Data and Analytics

How AI is Transforming Traditional Credit Scoring & Lending

How AI is Transforming Traditional Credit Scoring & Lending

May 07, 2024 | Dave Sojka

Artificial Intelligence (AI) is all the rage right now. At a recent conference that I attended, a guest speaker was asked, “What’s the first move that you would recommend for companies just getting started with AI?” The speaker quipped, “Add an AI statement to your investor relations web page!”

Not bad advice, given the current trajectory of AI technology investments. Goldman Sachs projects global investment in AI to approach $200 billion by 2025.¹

The outsized investments represent big bets on the future. But the future of AI seems to evoke more questions, and emotions, than most innovations. Which industries will be most affected? Will AI create more jobs or replace human workers? What are the practical applications and limitations of AI?

Equifax has been driving responsible AI innovation for nearly a decade. We led the way toward an industry standard for explainable AI — introducing the first machine learning credit scoring system with the ability to generate logical and actionable reason codes for the consumer. The Equifax Cloud was custom built to manage the large volume of diverse, proprietary datasets needed to maximize AI performance and deliver AI-infused products.

Below are excerpts from a recent panel at Fintech Meetup where Harald Schneider, Global Chief Data and Analytics Officer for Equifax, shared his thoughts on how AI is transforming credit scoring and lending for Fintechs. 

Question: What types of AI models have traditionally been used by bureaus and lenders?

Harald: Historically, models used by bureaus and lenders have focused on traditional credit data and logistic regression models. Over time, there has been significant progress in both data collection and algorithm development.

Additional data sources, such as cash flow data and alternative lending data, have been integrated to supplement traditional data included on credit reports. This expansion in data sources has allowed for more comprehensive assessments of credit risk behaviors. Furthermore, algorithmic advancements have shifted from simplistic regression models to more sophisticated techniques like gradient boosted machines and neural networks. Regulatory compliance and explainability remain critical considerations in model development.

Question: How does AI apply to the credit ecosystem and fair lending practices?

Harald: A crucial aspect of credit risk modeling involves ensuring fairness and equity. Those of us who are focused on the credit ecosystem understand the importance of interrogating our models to ensure they treat all populations fairly.

We recently released our Responsible AI Policies and Principles designed to ensure consistency in best practices across different markets.

Question: Are there market or policy opportunities and impediments in the AI space?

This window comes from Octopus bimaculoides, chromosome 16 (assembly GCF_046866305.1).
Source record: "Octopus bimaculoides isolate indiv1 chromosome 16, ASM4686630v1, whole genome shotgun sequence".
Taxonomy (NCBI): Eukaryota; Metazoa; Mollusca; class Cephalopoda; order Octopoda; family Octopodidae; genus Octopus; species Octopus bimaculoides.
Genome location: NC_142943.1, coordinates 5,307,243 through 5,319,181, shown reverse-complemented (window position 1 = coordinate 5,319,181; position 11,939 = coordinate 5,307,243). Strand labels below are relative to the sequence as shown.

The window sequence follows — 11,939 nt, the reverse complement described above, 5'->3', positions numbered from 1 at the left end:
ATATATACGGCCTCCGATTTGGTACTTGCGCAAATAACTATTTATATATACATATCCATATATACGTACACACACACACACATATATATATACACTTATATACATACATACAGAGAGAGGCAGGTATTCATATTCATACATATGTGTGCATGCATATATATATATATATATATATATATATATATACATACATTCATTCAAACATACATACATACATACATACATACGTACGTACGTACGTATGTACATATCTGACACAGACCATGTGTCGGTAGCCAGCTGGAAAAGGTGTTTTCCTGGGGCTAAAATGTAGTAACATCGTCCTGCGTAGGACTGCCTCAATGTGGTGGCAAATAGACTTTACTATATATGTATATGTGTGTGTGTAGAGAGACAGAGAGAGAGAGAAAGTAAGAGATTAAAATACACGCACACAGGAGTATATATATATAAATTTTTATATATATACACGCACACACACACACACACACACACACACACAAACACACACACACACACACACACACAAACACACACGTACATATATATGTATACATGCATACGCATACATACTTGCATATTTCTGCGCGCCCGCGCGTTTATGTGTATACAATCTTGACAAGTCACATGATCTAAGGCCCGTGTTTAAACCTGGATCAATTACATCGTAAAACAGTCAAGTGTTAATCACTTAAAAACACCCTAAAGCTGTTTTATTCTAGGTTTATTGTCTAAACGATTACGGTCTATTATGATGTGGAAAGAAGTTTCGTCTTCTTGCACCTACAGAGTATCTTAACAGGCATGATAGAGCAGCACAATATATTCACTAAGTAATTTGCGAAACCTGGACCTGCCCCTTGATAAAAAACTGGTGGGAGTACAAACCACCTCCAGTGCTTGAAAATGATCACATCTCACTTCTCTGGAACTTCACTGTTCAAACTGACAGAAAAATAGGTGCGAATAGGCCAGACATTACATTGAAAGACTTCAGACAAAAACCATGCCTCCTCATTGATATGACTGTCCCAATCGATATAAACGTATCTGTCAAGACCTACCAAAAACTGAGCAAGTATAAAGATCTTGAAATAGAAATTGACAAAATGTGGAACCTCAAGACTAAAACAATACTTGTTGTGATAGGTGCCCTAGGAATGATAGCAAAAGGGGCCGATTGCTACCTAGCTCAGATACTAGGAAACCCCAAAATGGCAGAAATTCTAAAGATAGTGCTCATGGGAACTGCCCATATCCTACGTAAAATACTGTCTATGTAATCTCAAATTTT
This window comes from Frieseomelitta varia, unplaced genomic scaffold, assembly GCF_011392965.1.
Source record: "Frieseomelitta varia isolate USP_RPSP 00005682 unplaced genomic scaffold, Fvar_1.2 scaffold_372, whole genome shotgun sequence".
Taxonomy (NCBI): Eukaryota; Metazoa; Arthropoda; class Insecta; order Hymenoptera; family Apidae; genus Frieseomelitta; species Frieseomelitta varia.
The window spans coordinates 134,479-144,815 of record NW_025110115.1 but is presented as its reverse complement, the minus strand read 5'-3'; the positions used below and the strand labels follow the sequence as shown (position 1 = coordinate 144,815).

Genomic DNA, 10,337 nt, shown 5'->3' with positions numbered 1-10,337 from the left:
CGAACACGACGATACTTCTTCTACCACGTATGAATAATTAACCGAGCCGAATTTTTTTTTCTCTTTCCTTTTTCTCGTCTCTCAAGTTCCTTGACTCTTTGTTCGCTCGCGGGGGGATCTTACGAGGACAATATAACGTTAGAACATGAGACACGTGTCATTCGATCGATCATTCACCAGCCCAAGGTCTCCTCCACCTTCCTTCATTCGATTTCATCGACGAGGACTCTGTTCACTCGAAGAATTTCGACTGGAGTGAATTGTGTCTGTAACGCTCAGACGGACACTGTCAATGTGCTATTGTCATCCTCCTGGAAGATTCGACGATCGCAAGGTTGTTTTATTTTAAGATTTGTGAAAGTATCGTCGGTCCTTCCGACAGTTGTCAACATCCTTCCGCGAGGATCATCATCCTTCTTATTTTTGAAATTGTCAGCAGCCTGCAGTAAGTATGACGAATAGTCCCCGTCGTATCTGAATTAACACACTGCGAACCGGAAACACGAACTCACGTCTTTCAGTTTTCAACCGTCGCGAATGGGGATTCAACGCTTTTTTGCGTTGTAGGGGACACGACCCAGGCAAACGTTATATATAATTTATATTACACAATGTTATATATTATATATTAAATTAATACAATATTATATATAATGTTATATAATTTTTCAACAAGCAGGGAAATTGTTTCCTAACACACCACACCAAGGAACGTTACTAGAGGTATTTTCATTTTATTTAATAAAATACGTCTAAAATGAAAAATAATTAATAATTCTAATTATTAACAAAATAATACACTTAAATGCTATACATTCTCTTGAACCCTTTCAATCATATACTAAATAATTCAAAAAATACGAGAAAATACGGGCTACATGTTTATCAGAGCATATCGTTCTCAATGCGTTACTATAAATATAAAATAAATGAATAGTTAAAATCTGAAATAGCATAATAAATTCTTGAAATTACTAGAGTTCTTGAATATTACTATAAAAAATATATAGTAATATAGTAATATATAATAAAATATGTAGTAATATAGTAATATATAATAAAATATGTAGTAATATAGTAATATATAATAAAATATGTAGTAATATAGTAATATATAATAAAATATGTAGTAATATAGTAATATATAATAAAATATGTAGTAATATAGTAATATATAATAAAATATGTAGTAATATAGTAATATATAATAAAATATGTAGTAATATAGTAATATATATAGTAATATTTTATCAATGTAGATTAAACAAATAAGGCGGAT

Harald: As AI and data usage continue to expand in the financial industry, there are both opportunities and challenges to consider. Generative AI, which produces new outputs, holds potential benefits for various applications, including data processing, and consumer education.

However, it's important to note that generative AI may not be suitable for core credit risk models due to the need for factual explanations. While AI technologies offer exciting possibilities, it's crucial to navigate them responsibly, considering factors like ensuring regulatory compliance, fairness, and transparency.

Question: What advice do you have for fintechs on deploying AI effectively?

Harald: Fintech companies have a significant opportunity to leverage AI to enhance their operations and offerings. Mature applications in software development, quality assurance testing, contact centers, and vision AI have demonstrated proven return on investment. These areas offer tangible benefits for fintechs looking to incorporate AI into their operations. 

It's essential for fintechs to recognize that AI should augment human work rather than replace it entirely. By leveraging AI technologies in areas where they are most mature and well-understood, fintech companies can optimize efficiency and improve outcomes for their customers.

To learn more about AI at Equifax, visit Equifax.AI

* The opinions, estimates and forecasts presented herein are for general information use only. This material is based upon information that we consider to be reliable, but we do not represent that it is accurate or complete. No person should consider distribution of this material as making any representation or warranty with respect to such material and should not rely upon it as such. Equifax does not assume any liability for any loss that may result from the reliance by any person upon any such information or opinions. Such information and opinions are subject to change without notice. The opinions, estimates, forecasts, and other views published herein represent the views of the presenters as of the date indicated and do not necessarily represent the views of Equifax or its management.



Dave Sojka

Dave Sojka

Risk Advisor

Dave Sojka has over 25 years of experience in Consumer Credit Risk working at institutions such as Household International, CitiCards, Alliant Credit Union, and Check into Cash. He also spent time as an analytics consultant at TransUnion. During his time at Equifax as a Risk Advisor, Dave led the development of the Ris[...]